A Few Facts
Lake Taupo is the largest lake in New Zealand and roughly the same size as Singapore. The lake itself is technically a dormant volcano which feeds into the mighty Waikato river, New Zealand’s longest river. Lake Taupo was formed during one of the worlds largest volcanic events a ‘supervolcanic’ eruption thousands of years ago which basically created a huge crater which water has collected.
We spent four days in the town of Taupo, during that time we managed to accomplish quite a lot. Driving down from Auckland to Taupo takes only 3 hours and feels like a world away form the hustle and bustle of New Zealand’s most populous city. Below I’ve detailed what we got up to during our four days – a sort of suggested itinerary for Taupo if you will.
Lake Taupo – Walking.
You can walk stretches of the lake itself, but the most popular tracks are often a short drive from the lake and main town. We visited Opepe reserve (about 15kms from lake Taupo) and spent a few hours walking around the cemetery track bird spotting and taking in the beauty. Another popular option is the lions walk which can take up to three hours, according to locals there are some great swimming holes and private areas for picnics (next time, next time!)
Our bikes come everywhere with us, they make getting around a breeze. New Zealand was made for mountain biking, with so many trails and cycle paths, Taupo is no exception. There is no one trail I’d recommend, we did a portion of the great lake trail which is potentially a three day cycle!
Lake Taupo is well stocked with brown and rainbow trout, native crayfish and whitebait. The lake is large enough not to be shoulder to shoulder with other fishermen. The best time to fish is during spawning season, but fish can be caught all year round. The most popular locations for catching trout are where rivers and streams meet feed into Lake Taupo. If you need someone to take you out we reccommend chartering a boat from Chris Jolly Outdoors, great service and great fun! http://chrisjolly.co.nz/private-fishing-charters/
DeBretts Hot Pools
DeBretts is basically a hot thermal pool, it takes a little while to get used to swimming and paddling in warm water, but its quite an experience. Don’t forget to drink plenty of water, it’s really easy to get dehydrated, don’t drink water from the pools or put your head under the water!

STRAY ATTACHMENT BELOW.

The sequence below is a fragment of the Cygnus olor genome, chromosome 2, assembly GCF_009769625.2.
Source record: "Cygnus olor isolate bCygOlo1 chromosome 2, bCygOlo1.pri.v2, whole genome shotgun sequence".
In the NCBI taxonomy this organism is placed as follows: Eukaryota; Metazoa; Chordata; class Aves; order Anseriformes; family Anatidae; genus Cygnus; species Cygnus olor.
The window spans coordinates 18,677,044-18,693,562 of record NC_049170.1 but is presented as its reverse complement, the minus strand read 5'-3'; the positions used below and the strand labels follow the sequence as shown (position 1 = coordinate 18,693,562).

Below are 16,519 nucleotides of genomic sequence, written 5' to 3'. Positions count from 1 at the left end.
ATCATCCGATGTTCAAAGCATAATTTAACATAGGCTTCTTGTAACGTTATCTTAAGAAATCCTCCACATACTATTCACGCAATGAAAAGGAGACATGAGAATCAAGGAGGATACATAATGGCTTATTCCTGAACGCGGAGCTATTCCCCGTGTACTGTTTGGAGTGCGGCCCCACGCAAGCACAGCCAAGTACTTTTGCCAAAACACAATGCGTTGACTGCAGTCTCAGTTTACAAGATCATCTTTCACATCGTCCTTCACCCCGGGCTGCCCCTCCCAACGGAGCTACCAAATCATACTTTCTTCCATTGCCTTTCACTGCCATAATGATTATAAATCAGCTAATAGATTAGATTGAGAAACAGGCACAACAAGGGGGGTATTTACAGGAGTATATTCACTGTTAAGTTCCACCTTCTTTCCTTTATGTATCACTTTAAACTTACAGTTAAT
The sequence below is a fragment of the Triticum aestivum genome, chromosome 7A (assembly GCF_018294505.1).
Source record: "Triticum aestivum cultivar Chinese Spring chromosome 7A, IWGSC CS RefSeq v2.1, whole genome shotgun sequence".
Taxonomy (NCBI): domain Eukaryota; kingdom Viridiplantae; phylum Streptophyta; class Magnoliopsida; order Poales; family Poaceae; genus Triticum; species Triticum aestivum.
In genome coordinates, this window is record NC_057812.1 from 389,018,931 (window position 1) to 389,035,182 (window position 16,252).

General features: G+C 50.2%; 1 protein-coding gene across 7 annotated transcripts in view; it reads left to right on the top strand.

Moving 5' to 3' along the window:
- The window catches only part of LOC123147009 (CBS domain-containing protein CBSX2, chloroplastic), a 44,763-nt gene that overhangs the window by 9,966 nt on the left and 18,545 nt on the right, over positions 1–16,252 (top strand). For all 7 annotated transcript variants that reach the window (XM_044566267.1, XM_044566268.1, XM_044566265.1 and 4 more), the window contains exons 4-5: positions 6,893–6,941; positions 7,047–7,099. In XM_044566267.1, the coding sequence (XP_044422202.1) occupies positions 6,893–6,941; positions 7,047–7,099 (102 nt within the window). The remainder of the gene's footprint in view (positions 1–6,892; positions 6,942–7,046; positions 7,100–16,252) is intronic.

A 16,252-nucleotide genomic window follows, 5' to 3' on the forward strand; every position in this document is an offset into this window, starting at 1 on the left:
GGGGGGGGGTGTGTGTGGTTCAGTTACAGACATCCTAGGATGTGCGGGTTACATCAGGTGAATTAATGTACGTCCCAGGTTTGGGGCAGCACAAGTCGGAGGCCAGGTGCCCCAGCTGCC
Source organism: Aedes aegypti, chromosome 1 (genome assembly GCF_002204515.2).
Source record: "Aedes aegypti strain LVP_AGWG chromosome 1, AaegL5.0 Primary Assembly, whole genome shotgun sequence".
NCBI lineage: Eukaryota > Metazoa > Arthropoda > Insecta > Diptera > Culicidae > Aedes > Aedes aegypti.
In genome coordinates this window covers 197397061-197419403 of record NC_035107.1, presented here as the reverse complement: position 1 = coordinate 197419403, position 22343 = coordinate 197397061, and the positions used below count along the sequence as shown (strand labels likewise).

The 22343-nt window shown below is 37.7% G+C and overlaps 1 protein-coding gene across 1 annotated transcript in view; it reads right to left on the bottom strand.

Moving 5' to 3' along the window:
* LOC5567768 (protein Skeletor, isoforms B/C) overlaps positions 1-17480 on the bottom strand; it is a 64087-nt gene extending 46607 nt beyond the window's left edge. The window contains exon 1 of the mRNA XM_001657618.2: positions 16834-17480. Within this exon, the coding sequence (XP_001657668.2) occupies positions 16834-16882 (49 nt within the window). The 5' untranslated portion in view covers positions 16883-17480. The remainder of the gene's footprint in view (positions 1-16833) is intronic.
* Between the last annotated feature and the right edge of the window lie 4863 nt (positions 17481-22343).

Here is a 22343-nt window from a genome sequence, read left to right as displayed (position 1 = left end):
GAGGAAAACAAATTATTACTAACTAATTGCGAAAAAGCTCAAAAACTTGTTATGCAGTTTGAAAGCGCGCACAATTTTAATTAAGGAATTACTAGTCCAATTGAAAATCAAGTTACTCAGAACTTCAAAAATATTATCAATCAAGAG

No trip down from Auckland to Taupo would be complete without a visit to Huka falls, actually it doesn’t really matter which direction you are coming from as its less than 2Km from Taupo. The fall itself is created by more than 200,000 litres of water per second (the Waikato river) being squeezed into a narrow gully then out, check out the photos below. Well worth visiting!
Maori Rock Carvings Cruise
The Maori rock carvings were our wild card purchase, we had a spare day and have not been out on the lake. Before the cruise, I didn’t know anything about the rock carvings and very little about the lake (most of the knowledge in the opening paragraphs was from the cruise – hopefully I got it right!) There are a couple of options for getting out on the lake and seeing the Maori rock carvings, we went with Sail Barbary. The cruise itself was enjoyable and not boring at all. The captain told her stories with enthusiasm and taught us about Maori history, the lakes history and even how to pilot the sailing boat. You might be surprised to learn that the carvings were created only recently in the 1970’s, nether the less, they are of great significance to the local Maori tribe and tourism in Taupo.
For a little more adventure, you could consider kayaking to the rock carvings – or do what I did and have a couple of bottles of beer, sit back and relax after four days of activity.
Are you heading to lake Taupo? If you had another day in Taupo, where would you go / what would you do? We’d love to hear from you.